News: a former Royal College of Art student has been found "technically" guilty of plagiarism and misconduct after a company complained that his graduate design project was similar to its own services.
The RCA found that Yu-Chang Chou, who graduated from the Innovation Design Engineering (IDE) course earlier this summer, had "presented text created elsewhere as his own", although the college said that this was "absolutely inadvertent".
The course, which is a double master's programme run in collaboration with Imperial College London, said it would now review its procedure to prevent similar incidents happening in future.
The college has removed the project from its website and advised Chou to likewise remove the work from his site. However, since Chou had already graduated from the college when the plagiarism claim arose, it will take no further action.
"The investigation found that the student has presented some text created elsewhere as his own work," the RCA told Dezeen.
"While we accept that this was absolutely inadvertent, it does technically qualify as academic plagiarism and misconduct. As he is an RCA graduate however, ie no longer an RCA student, there will be no further action taken apart from removing his project from the RCA website, which has already been done."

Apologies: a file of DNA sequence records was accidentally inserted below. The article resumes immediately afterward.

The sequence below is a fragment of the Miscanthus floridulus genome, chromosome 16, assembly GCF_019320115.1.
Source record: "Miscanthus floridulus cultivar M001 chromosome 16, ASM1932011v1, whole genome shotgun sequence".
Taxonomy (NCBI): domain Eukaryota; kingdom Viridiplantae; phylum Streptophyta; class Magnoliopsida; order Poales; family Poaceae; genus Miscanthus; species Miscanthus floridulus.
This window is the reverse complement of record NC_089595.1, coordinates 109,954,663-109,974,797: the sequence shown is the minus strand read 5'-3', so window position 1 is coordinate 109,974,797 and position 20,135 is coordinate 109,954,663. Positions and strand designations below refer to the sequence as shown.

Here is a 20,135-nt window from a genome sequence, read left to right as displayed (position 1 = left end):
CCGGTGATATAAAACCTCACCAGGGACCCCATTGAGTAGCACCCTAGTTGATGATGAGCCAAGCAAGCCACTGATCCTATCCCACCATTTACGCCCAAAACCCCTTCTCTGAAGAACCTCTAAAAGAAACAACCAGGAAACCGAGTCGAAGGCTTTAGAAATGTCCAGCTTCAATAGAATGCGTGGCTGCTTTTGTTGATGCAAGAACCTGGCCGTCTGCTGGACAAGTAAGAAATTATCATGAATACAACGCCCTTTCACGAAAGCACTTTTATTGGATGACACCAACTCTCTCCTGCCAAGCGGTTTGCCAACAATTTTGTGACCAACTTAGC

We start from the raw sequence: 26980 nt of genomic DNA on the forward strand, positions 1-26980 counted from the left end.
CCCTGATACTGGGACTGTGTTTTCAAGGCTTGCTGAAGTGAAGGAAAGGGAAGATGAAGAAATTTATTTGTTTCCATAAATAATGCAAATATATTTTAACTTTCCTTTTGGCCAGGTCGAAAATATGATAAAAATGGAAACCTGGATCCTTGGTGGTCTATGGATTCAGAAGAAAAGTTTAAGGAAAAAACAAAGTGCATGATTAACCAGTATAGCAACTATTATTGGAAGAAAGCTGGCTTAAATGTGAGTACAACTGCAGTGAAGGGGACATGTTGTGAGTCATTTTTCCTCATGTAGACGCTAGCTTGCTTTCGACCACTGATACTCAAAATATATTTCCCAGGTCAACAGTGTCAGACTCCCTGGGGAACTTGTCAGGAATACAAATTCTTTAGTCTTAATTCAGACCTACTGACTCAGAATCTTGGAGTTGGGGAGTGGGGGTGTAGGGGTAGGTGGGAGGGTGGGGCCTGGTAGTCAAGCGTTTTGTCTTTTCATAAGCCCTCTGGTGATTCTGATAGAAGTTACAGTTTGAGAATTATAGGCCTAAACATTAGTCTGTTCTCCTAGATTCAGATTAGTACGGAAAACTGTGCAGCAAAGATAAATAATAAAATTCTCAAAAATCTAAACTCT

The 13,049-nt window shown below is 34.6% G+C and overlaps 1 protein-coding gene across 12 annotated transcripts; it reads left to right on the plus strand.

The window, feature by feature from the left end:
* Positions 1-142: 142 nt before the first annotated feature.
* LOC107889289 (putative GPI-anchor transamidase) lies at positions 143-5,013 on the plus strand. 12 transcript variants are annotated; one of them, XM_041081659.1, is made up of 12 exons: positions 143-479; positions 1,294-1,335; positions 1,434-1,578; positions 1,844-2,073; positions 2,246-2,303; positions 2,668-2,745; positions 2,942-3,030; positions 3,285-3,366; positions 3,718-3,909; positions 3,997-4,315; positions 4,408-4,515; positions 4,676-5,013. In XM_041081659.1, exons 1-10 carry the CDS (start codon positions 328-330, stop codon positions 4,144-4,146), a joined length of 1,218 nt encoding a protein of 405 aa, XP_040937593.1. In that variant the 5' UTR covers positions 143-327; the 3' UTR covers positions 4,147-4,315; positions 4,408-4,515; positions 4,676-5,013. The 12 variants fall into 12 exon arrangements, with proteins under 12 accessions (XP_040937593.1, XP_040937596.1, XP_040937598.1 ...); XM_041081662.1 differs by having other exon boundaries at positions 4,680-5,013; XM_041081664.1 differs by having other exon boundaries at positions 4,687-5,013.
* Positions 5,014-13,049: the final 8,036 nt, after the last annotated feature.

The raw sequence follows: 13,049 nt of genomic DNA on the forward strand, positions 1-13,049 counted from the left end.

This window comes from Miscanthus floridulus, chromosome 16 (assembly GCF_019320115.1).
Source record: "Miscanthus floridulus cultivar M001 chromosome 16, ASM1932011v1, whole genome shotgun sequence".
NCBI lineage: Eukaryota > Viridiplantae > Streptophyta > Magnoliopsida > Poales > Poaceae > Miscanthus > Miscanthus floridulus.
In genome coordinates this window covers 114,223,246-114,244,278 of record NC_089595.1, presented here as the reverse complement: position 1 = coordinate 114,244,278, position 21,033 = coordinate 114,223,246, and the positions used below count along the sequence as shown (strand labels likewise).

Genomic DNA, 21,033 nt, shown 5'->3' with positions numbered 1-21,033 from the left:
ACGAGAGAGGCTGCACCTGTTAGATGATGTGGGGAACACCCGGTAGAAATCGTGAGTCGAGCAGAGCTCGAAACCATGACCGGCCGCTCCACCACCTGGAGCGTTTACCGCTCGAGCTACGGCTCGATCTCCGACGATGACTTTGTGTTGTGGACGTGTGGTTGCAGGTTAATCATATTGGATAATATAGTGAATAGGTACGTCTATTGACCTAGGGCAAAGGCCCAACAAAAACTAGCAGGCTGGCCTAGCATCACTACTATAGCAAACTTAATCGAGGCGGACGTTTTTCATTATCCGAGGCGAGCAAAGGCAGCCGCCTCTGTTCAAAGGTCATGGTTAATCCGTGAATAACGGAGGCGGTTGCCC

Chou presented his concept for a reusable postal packaging system at the college's summer show in June. Finnish company RePack complained after seeing the project published on Dezeen.
"We regard all forms of academic misconduct, which includes academic plagiarism, as a serious offence," the college said in a statement. "Students sign up to a code of conduct upon enrolment and we expect them to adhere to this.
"Our investigation has shown that, while Yu-Chang Chou's work is similar to that of the Finnish design company RePack, he developed the product itself independently."
"However, as he has inadvertently presented text created elsewhere as his own, we have taken steps to ensure that the work is no longer available on the RCA website. In addition we have advised that Yu-Chang Chou removes all references to the work from his own website and he has confirmed that this has now been done."
"As a result of the internal investigation, IDE is to review its processes and procedures to ensure that this type of incident does not happen in the future."
The Finnish company said it was expecting a response "along these lines" from the RCA.
"We obviously weren't too pleased to see our product being directly copied by a design student and claiming originality for our work," said RePack's Jonne Hellgren. "However, other designers and students are not our enemies, but disposable packaging is. We and the world would recommend more packaging products based on reusability rather than disposability."